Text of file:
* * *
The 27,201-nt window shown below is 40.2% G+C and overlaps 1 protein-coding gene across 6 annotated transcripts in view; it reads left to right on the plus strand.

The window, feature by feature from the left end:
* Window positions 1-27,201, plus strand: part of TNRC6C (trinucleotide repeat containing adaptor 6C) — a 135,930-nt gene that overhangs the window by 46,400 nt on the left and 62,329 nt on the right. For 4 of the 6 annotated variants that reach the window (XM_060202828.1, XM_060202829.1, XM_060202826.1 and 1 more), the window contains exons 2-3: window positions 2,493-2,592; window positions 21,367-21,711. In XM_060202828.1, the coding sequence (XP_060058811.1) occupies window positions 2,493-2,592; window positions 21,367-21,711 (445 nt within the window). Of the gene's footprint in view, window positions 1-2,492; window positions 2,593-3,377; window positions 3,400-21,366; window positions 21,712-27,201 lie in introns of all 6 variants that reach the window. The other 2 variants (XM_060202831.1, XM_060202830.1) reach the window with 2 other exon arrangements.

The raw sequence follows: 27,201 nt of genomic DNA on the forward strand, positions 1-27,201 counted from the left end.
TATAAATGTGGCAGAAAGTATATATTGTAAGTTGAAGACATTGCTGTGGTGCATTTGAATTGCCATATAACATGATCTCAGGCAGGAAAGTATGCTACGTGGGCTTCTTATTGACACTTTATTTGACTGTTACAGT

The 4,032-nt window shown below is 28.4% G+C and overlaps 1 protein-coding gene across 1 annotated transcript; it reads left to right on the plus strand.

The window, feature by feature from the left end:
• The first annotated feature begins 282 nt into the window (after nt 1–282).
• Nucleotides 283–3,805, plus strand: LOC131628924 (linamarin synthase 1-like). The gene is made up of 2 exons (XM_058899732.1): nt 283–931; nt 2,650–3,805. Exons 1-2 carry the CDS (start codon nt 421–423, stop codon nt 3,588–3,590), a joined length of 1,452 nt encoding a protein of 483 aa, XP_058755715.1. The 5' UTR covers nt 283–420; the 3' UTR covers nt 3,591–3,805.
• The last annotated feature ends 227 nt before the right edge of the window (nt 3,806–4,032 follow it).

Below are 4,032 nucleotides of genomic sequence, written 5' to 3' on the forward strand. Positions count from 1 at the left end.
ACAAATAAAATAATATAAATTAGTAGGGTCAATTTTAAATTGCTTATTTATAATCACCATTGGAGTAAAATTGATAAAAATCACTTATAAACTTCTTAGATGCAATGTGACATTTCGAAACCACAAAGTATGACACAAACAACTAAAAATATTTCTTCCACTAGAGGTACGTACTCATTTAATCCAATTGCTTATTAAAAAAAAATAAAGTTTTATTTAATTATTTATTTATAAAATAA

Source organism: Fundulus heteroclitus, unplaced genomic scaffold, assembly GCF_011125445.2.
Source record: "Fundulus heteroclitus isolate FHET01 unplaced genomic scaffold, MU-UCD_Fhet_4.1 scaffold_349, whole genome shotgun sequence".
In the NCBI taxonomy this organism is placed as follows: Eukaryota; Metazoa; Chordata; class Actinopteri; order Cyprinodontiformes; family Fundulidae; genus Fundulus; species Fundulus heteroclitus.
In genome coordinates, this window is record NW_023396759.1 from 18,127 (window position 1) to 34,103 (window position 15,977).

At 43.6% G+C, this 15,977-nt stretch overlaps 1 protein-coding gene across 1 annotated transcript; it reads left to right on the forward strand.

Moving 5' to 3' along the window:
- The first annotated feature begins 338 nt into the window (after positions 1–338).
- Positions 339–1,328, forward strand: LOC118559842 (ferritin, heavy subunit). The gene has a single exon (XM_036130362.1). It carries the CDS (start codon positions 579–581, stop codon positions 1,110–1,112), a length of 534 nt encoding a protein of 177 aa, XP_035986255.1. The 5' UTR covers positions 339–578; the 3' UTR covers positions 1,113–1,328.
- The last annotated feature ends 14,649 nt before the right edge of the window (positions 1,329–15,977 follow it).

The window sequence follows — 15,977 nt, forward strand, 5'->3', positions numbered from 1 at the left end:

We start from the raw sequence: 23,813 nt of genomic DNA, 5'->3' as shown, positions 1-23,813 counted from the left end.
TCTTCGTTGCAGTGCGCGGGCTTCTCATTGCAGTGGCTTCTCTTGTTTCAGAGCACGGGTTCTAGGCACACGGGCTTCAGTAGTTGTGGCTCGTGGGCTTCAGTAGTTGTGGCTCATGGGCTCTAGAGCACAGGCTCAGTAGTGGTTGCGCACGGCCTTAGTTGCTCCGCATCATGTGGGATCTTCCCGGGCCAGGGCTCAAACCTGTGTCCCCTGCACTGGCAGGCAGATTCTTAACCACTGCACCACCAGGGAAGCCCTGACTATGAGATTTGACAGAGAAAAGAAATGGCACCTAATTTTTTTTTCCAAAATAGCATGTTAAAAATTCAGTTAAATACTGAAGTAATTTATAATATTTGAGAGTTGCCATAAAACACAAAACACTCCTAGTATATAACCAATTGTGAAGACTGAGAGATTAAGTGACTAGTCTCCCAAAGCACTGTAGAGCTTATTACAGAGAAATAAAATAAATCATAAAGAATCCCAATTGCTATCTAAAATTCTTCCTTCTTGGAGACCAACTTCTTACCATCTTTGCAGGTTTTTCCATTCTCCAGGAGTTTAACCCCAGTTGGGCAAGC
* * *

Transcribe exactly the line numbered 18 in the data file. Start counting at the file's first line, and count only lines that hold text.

Moving 5' to 3' along the window: